From time to time critics of the war will make the claim that the soldiers fighting and dying in Iraq are from the lower echelons of the social order and are people who had no good alternatives to military service. In other words, we are given to understand, they're not really volunteers. Often the implication is that the casualties are largely members of minority groups who disproportionately shoulder the burden for the white man's wars.
This study of American fatalities in Iraq strongly suggests that those assumptions are uninformed nonsense.
This is the breakdown of fatalities by ethnicity:
American Indian or Alaska Native: 25
Black or African American: 231
Hispanic or Latino: 248
Multiple races, pending or unknown: 29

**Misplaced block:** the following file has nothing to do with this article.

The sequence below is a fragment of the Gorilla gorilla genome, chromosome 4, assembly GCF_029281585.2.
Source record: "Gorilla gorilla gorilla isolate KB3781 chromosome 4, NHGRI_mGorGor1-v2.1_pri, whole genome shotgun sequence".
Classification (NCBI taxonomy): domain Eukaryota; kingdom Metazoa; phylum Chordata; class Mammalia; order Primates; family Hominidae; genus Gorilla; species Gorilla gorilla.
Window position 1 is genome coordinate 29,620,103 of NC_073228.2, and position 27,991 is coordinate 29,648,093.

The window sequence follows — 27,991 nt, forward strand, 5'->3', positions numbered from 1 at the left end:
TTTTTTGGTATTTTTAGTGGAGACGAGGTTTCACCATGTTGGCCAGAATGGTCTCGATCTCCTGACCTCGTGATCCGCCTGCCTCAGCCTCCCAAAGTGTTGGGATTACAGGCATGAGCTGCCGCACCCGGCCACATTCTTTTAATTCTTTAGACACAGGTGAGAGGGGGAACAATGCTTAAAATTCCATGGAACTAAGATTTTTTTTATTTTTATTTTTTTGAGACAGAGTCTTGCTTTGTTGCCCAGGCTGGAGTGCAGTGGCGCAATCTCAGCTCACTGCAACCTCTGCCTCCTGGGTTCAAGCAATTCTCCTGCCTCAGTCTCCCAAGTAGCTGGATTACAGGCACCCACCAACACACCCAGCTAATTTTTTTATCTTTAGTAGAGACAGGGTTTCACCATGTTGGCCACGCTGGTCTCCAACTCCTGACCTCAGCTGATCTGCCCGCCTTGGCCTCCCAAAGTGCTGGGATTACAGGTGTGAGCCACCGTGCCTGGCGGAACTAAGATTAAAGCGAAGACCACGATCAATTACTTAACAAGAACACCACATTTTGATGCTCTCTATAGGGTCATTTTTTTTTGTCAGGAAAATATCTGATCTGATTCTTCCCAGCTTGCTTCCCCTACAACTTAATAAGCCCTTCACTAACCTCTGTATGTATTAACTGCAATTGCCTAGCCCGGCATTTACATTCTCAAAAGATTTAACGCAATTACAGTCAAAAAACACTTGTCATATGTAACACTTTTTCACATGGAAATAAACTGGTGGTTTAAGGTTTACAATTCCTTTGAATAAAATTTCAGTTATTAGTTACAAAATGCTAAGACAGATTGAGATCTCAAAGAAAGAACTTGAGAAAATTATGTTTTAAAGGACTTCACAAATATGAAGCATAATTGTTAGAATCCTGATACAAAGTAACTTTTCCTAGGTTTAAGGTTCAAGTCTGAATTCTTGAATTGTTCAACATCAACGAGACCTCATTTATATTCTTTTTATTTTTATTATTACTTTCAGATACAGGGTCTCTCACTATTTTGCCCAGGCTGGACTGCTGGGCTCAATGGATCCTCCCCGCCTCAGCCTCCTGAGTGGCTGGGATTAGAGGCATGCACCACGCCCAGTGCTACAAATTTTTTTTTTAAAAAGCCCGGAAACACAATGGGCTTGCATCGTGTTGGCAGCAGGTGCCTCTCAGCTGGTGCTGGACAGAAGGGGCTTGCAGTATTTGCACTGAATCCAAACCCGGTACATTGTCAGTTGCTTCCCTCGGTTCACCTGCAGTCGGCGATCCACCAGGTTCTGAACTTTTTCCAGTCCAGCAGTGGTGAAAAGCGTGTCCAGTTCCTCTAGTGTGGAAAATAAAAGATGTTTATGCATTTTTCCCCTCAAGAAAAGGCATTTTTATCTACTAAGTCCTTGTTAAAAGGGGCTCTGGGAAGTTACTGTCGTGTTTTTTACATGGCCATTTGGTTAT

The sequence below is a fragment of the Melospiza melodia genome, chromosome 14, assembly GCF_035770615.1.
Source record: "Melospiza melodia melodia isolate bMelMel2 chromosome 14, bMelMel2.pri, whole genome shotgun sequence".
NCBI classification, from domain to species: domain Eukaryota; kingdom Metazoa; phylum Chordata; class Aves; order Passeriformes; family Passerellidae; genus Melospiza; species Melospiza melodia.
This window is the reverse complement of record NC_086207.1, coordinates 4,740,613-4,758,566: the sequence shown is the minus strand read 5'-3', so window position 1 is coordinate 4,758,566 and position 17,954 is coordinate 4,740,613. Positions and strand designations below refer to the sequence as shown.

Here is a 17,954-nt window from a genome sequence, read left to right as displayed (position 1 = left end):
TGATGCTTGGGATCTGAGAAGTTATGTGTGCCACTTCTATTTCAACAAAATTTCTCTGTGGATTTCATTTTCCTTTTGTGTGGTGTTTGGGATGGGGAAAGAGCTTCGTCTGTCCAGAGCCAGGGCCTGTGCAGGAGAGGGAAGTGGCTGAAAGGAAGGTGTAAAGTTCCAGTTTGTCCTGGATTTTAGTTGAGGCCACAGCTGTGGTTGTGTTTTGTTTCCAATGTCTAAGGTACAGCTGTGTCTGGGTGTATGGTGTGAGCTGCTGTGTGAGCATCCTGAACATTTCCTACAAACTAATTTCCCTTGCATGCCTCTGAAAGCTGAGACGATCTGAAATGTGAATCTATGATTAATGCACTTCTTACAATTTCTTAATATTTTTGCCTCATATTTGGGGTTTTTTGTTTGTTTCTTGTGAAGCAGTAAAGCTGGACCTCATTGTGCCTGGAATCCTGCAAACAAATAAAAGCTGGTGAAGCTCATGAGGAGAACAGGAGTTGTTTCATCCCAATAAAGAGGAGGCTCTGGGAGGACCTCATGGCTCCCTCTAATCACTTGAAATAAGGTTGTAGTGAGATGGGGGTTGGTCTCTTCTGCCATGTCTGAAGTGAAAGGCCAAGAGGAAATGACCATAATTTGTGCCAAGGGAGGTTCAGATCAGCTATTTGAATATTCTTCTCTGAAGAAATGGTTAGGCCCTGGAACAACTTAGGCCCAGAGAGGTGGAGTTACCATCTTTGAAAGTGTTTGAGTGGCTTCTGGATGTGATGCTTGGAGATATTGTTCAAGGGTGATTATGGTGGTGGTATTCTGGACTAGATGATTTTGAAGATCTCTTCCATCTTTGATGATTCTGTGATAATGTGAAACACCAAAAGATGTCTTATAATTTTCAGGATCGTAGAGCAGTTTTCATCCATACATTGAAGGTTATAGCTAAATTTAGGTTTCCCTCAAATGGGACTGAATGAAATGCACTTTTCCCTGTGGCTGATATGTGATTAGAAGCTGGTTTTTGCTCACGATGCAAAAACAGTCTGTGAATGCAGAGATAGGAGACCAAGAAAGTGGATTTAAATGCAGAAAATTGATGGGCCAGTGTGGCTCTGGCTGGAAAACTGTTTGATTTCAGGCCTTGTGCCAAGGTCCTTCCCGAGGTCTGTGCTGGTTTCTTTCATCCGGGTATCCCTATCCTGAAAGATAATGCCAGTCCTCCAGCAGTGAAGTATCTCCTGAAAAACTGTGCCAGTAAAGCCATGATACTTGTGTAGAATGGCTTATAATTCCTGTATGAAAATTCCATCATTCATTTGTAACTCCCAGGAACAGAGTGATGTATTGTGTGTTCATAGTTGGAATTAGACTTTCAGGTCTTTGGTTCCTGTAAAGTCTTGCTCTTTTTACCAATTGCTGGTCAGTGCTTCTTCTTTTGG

Native Hawaiian or Pacific Islander: 23
This is a rough breakdown of where soldiers killed between March of 2003 and March of 2005 came from in the U.S.:
26.2% were from cities and large towns in the U.S.
40.5% were from suburbs in the U.S.
33.3% were from rural areas in the U.S.
The picture that emerges from this data shows that, contrary to the picture of the average KIA as a poor, non-white, urban male, the casualties of this war are overwhelmingly white suburbanites.